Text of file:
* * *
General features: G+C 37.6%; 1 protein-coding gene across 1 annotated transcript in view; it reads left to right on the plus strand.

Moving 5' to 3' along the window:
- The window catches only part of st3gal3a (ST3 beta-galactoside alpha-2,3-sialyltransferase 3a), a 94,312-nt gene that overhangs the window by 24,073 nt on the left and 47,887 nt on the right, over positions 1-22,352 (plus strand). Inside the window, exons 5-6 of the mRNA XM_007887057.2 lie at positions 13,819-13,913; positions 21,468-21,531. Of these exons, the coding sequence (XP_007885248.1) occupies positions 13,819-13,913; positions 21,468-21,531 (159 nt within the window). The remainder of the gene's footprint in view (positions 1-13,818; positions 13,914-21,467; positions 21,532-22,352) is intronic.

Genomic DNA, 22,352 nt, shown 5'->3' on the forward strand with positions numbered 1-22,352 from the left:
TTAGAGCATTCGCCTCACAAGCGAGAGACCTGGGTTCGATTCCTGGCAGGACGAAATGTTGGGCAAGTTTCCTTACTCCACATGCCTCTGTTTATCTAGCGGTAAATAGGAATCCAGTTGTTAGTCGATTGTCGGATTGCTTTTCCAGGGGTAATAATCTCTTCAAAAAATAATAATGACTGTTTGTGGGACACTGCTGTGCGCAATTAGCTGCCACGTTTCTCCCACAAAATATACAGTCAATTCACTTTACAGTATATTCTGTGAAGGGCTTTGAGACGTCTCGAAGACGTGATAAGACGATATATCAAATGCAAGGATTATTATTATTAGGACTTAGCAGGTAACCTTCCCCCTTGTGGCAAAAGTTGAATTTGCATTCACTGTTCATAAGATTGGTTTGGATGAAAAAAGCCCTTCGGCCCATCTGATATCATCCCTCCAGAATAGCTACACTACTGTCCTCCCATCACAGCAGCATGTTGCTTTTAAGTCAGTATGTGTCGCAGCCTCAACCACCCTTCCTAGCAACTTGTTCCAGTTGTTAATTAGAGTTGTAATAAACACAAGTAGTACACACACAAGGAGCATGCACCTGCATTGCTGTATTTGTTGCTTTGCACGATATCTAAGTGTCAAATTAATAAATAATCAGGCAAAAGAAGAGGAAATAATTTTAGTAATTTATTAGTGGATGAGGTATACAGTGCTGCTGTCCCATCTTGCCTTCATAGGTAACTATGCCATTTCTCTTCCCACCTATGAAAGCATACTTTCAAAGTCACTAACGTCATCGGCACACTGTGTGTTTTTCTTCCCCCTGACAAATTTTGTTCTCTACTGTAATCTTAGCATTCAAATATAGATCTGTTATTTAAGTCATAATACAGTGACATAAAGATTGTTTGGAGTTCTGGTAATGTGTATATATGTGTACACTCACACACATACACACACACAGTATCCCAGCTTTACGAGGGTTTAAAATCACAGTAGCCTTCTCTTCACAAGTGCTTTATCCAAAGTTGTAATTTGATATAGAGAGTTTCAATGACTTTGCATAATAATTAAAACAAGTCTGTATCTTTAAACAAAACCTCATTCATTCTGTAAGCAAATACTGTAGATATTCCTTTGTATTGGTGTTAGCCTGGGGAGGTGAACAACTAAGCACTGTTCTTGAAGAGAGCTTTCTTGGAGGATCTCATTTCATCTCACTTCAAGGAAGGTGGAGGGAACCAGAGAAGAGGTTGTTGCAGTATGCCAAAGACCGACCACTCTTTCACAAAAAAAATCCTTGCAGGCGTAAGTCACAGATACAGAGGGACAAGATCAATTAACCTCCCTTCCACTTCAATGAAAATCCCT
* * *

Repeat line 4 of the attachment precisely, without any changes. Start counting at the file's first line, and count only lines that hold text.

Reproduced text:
Genomic DNA, 22,352 nt, shown 5'->3' on the forward strand with positions numbered 1-22,352 from the left: